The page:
We finish our sermon series on the Big Questions… Answered. Today we dig into the big question of What happens when we die? Have you ever wondered? Listen in and find God’s will for us after we die.
If you have worshipped with us in the past two weeks you heard me announce that we are doing work on discovering the Core Values of Community Lutheran Church.
Our Core Values are separate from but complementary to our Mission Statement of: Real People, Inclusive God, Radical Grace, and Inspired Growth.
Our Core Values already exist, and we are living into them, we just need to name them. Naming our Core Values will help us understand why we do what we do, as well as informing how we can best grow our faith and congregation in the future.
This past week we offered 6 different Core Values sessions during which we gathered the thoughts and input of our members who are currently worshipping in-person. Today on the home page of our website and in our weekly email, we shared an electronic version of these sessions for anyone who calls Community Lutheran Church their church home but who couldn’t attend an in-person session. We are still collecting input and hope every member will participate. The more input we have, the better!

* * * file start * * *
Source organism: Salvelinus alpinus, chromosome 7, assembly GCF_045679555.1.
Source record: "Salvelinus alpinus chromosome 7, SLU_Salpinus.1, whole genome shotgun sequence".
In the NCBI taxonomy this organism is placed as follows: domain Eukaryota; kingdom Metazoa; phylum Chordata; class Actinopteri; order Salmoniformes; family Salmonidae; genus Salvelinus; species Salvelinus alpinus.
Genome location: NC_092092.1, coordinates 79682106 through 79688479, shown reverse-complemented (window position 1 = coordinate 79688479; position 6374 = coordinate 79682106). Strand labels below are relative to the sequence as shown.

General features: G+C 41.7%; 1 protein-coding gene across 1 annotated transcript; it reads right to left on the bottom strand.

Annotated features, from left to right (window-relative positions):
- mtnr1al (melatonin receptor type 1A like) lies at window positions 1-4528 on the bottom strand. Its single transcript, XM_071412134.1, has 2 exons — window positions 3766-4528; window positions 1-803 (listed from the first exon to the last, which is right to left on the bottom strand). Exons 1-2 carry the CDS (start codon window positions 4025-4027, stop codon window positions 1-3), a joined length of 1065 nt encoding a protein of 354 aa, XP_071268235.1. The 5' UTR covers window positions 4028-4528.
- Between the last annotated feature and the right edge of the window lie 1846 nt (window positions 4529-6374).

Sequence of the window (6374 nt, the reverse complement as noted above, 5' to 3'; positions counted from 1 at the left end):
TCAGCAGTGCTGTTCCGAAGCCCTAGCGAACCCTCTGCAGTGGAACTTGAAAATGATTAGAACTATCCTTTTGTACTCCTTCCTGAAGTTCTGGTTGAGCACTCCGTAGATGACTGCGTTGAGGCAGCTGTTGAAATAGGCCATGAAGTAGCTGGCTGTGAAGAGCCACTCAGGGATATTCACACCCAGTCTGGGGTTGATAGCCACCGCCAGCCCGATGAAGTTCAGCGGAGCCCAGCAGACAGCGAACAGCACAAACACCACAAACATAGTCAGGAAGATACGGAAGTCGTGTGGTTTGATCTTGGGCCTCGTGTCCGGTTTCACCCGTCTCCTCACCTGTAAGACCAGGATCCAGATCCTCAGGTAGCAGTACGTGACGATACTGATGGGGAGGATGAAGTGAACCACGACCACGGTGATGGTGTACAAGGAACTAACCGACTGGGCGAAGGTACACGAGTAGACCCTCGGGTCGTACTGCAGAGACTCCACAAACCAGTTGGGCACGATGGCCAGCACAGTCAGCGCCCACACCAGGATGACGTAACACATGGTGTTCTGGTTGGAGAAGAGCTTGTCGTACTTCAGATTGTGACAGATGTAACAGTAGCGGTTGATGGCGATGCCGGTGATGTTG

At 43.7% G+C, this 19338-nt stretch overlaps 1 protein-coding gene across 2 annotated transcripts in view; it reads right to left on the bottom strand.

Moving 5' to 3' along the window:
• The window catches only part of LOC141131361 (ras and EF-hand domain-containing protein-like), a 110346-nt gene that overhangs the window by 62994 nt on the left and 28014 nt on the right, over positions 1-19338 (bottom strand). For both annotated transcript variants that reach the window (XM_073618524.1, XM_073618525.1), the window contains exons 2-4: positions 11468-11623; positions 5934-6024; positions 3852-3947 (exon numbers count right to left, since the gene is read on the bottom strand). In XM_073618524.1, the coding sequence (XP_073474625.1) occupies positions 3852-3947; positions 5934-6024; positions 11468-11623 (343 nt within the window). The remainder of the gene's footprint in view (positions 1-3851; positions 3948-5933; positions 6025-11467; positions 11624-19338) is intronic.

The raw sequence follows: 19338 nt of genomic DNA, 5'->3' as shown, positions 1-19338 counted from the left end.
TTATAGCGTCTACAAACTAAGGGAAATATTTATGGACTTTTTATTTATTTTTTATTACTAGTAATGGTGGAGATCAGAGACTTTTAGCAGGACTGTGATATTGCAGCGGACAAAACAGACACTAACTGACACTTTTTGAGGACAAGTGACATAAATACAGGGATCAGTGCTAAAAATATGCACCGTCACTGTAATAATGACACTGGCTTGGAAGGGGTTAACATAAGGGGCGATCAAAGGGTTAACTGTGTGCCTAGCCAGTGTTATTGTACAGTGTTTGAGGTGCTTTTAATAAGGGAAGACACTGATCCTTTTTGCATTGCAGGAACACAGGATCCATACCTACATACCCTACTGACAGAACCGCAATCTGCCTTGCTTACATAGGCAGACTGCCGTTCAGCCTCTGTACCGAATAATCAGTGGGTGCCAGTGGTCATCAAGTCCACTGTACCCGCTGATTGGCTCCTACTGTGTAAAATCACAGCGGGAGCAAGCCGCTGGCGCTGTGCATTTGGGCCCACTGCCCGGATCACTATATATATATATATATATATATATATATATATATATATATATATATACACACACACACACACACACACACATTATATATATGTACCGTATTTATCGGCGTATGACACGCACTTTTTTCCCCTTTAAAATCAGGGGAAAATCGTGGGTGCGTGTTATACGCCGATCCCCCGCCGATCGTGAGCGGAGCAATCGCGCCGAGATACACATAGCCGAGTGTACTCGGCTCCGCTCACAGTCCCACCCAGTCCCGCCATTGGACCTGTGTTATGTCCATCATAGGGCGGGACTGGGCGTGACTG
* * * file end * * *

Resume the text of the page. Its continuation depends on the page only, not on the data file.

I anticipate being able to report back on the results of these sessions by the end of October. I’m excited to dig into the feedback that we received in writing and during the group discussions. It will take some time to go through all the submitted responses (close to 300 of them already!) and recording that information into a spreadsheet so that we can do an in-depth analysis and summarize our findings. It will be a big project, but I promise to report back as soon as possible. Stay tuned!